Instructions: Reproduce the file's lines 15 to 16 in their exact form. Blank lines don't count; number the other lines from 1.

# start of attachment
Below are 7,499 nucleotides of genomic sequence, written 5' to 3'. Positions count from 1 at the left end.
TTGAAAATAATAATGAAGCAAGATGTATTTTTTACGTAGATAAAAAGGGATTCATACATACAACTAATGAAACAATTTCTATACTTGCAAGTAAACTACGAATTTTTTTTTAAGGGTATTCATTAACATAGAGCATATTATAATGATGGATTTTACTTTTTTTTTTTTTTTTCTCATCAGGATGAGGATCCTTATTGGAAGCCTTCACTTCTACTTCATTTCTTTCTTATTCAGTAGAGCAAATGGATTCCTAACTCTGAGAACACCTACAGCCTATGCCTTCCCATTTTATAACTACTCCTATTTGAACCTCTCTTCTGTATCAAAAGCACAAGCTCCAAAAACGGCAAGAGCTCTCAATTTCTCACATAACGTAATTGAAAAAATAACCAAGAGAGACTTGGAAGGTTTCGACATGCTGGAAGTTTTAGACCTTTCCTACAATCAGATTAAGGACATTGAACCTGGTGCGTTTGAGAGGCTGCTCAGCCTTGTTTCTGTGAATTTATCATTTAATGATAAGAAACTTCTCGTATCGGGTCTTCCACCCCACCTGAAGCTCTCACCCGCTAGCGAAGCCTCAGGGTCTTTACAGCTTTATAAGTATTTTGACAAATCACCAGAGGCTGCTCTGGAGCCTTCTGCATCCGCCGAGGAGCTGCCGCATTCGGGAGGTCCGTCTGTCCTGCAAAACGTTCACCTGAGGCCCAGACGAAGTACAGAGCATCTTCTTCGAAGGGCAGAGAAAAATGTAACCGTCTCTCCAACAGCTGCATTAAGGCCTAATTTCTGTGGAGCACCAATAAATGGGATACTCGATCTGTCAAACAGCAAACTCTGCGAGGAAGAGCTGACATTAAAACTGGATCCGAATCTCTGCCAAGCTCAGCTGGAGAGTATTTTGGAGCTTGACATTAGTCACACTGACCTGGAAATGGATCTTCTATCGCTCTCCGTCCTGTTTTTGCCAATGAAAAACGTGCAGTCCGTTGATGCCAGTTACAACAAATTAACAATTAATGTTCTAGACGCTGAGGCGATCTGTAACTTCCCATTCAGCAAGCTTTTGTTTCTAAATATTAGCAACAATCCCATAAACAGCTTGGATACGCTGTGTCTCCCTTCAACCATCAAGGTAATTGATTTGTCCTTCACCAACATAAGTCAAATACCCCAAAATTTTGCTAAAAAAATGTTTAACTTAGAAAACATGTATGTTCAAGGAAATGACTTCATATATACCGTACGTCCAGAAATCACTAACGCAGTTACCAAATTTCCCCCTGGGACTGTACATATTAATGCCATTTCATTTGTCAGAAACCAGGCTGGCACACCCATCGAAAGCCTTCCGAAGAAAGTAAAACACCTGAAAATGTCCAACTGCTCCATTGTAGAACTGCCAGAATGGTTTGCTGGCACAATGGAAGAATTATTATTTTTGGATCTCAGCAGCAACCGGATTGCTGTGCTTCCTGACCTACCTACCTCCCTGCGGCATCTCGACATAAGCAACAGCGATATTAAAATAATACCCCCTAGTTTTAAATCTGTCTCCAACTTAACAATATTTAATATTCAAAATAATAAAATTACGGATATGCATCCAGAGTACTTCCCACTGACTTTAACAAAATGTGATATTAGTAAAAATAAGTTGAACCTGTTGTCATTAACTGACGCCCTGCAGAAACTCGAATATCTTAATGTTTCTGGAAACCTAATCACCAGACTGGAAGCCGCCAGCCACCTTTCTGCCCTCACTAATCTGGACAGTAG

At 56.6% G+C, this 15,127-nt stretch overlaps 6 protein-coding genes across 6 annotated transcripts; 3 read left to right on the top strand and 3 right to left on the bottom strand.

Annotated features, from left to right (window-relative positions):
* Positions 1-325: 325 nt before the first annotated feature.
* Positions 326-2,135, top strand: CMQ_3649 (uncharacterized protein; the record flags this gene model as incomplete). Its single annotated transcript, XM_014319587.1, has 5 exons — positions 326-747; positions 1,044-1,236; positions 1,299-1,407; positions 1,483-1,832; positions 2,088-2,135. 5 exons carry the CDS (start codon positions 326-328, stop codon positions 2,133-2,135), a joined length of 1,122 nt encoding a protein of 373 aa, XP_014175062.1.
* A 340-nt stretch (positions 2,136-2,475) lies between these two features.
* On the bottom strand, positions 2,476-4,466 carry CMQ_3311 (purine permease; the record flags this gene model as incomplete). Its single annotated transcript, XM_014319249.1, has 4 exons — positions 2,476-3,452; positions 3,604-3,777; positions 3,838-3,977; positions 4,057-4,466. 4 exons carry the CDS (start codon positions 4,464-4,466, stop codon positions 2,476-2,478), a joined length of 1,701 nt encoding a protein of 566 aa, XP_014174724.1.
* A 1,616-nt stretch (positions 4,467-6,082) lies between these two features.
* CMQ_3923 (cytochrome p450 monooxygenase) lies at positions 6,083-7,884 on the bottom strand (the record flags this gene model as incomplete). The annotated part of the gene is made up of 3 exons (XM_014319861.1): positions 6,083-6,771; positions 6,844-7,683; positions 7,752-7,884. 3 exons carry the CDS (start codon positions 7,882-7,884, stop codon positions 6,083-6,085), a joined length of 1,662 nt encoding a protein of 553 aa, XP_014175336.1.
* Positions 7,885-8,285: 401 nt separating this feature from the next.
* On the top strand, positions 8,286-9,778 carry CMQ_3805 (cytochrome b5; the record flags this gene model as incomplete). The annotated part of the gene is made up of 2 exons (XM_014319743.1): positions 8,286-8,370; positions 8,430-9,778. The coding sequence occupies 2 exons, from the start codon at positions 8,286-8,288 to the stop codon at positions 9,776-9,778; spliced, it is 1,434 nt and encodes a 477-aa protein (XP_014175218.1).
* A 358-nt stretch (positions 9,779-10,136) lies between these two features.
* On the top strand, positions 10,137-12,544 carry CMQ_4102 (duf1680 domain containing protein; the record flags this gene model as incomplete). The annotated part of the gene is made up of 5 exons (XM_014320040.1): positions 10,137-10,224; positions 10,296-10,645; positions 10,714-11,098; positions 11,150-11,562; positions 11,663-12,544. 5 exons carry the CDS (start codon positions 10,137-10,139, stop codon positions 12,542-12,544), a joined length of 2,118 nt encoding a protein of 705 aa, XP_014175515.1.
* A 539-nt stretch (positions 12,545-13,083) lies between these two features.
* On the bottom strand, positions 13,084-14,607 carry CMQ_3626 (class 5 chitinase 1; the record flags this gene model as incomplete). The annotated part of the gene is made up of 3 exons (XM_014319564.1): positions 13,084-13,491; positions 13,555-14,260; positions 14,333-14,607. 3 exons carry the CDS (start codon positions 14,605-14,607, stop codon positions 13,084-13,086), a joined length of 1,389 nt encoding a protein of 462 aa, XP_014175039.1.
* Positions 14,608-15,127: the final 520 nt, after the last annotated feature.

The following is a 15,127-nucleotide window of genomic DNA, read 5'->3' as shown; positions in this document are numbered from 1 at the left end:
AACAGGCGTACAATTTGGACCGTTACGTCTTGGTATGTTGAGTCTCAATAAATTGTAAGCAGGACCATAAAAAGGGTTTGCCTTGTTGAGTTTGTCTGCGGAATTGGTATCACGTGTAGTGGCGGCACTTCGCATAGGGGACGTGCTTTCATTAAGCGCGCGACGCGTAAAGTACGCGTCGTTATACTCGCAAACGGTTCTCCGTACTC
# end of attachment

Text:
* A 539-nt stretch (positions 12,545-13,083) lies between these two features.
* On the bottom strand, positions 13,084-14,607 carry CMQ_3626 (class 5 chitinase 1; the record flags this gene model as incomplete). The annotated part of the gene is made up of 3 exons (XM_014319564.1): positions 13,084-13,491; positions 13,555-14,260; positions 14,333-14,607. 3 exons carry the CDS (start codon positions 14,605-14,607, stop codon positions 13,084-13,086), a joined length of 1,389 nt encoding a protein of 462 aa, XP_014175039.1.